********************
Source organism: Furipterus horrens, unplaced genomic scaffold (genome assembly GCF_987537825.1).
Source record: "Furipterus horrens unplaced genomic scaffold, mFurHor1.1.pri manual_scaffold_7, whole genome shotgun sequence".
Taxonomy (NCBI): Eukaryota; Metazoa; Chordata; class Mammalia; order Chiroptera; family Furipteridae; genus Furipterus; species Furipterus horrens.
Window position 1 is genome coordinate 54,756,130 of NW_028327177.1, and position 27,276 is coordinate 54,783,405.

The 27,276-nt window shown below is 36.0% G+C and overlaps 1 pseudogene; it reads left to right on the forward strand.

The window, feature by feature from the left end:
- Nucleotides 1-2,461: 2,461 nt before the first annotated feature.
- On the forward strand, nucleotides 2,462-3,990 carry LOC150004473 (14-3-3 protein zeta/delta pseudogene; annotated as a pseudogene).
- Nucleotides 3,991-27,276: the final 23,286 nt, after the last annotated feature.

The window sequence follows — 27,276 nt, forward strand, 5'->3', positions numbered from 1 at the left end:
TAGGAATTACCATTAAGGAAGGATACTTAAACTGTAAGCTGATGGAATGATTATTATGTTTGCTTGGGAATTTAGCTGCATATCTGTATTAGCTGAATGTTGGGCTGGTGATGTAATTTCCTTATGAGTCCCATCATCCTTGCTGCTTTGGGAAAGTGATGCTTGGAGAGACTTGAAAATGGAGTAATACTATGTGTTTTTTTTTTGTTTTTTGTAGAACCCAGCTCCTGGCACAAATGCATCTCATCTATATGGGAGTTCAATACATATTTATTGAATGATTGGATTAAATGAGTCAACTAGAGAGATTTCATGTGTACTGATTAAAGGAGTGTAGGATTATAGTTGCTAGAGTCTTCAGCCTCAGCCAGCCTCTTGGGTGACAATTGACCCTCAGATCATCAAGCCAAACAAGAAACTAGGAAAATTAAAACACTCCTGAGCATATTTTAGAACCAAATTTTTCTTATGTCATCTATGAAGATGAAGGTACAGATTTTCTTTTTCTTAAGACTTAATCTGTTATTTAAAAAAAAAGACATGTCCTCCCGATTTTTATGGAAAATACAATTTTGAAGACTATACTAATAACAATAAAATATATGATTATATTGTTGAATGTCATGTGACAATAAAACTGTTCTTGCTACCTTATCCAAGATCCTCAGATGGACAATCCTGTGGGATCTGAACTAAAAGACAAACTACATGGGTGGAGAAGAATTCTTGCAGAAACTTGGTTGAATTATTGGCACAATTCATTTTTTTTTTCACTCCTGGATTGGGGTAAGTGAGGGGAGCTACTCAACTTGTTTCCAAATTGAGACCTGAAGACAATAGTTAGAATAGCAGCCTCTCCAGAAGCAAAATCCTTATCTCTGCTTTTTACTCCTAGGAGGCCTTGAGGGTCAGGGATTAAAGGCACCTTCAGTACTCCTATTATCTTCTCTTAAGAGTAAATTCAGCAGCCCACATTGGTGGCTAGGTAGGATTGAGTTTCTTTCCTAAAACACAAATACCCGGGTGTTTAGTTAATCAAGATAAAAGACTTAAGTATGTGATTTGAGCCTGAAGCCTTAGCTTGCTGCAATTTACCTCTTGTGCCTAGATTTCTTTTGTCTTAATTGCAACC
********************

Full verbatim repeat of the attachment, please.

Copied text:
Source organism: Furipterus horrens, unplaced genomic scaffold (genome assembly GCF_987537825.1).
Source record: "Furipterus horrens unplaced genomic scaffold, mFurHor1.1.pri manual_scaffold_7, whole genome shotgun sequence".
Taxonomy (NCBI): Eukaryota; Metazoa; Chordata; class Mammalia; order Chiroptera; family Furipteridae; genus Furipterus; species Furipterus horrens.
Window position 1 is genome coordinate 54,756,130 of NW_028327177.1, and position 27,276 is coordinate 54,783,405.

The 27,276-nt window shown below is 36.0% G+C and overlaps 1 pseudogene; it reads left to right on the forward strand.

The window, feature by feature from the left end:
- Nucleotides 1-2,461: 2,461 nt before the first annotated feature.
- On the forward strand, nucleotides 2,462-3,990 carry LOC150004473 (14-3-3 protein zeta/delta pseudogene; annotated as a pseudogene).
- Nucleotides 3,991-27,276: the final 23,286 nt, after the last annotated feature.

The window sequence follows — 27,276 nt, forward strand, 5'->3', positions numbered from 1 at the left end:
TAGGAATTACCATTAAGGAAGGATACTTAAACTGTAAGCTGATGGAATGATTATTATGTTTGCTTGGGAATTTAGCTGCATATCTGTATTAGCTGAATGTTGGGCTGGTGATGTAATTTCCTTATGAGTCCCATCATCCTTGCTGCTTTGGGAAAGTGATGCTTGGAGAGACTTGAAAATGGAGTAATACTATGTGTTTTTTTTTTGTTTTTTGTAGAACCCAGCTCCTGGCACAAATGCATCTCATCTATATGGGAGTTCAATACATATTTATTGAATGATTGGATTAAATGAGTCAACTAGAGAGATTTCATGTGTACTGATTAAAGGAGTGTAGGATTATAGTTGCTAGAGTCTTCAGCCTCAGCCAGCCTCTTGGGTGACAATTGACCCTCAGATCATCAAGCCAAACAAGAAACTAGGAAAATTAAAACACTCCTGAGCATATTTTAGAACCAAATTTTTCTTATGTCATCTATGAAGATGAAGGTACAGATTTTCTTTTTCTTAAGACTTAATCTGTTATTTAAAAAAAAAGACATGTCCTCCCGATTTTTATGGAAAATACAATTTTGAAGACTATACTAATAACAATAAAATATATGATTATATTGTTGAATGTCATGTGACAATAAAACTGTTCTTGCTACCTTATCCAAGATCCTCAGATGGACAATCCTGTGGGATCTGAACTAAAAGACAAACTACATGGGTGGAGAAGAATTCTTGCAGAAACTTGGTTGAATTATTGGCACAATTCATTTTTTTTTTCACTCCTGGATTGGGGTAAGTGAGGGGAGCTACTCAACTTGTTTCCAAATTGAGACCTGAAGACAATAGTTAGAATAGCAGCCTCTCCAGAAGCAAAATCCTTATCTCTGCTTTTTACTCCTAGGAGGCCTTGAGGGTCAGGGATTAAAGGCACCTTCAGTACTCCTATTATCTTCTCTTAAGAGTAAATTCAGCAGCCCACATTGGTGGCTAGGTAGGATTGAGTTTCTTTCCTAAAACACAAATACCCGGGTGTTTAGTTAATCAAGATAAAAGACTTAAGTATGTGATTTGAGCCTGAAGCCTTAGCTTGCTGCAATTTACCTCTTGTGCCTAGATTTCTTTTGTCTTAATTGCAACC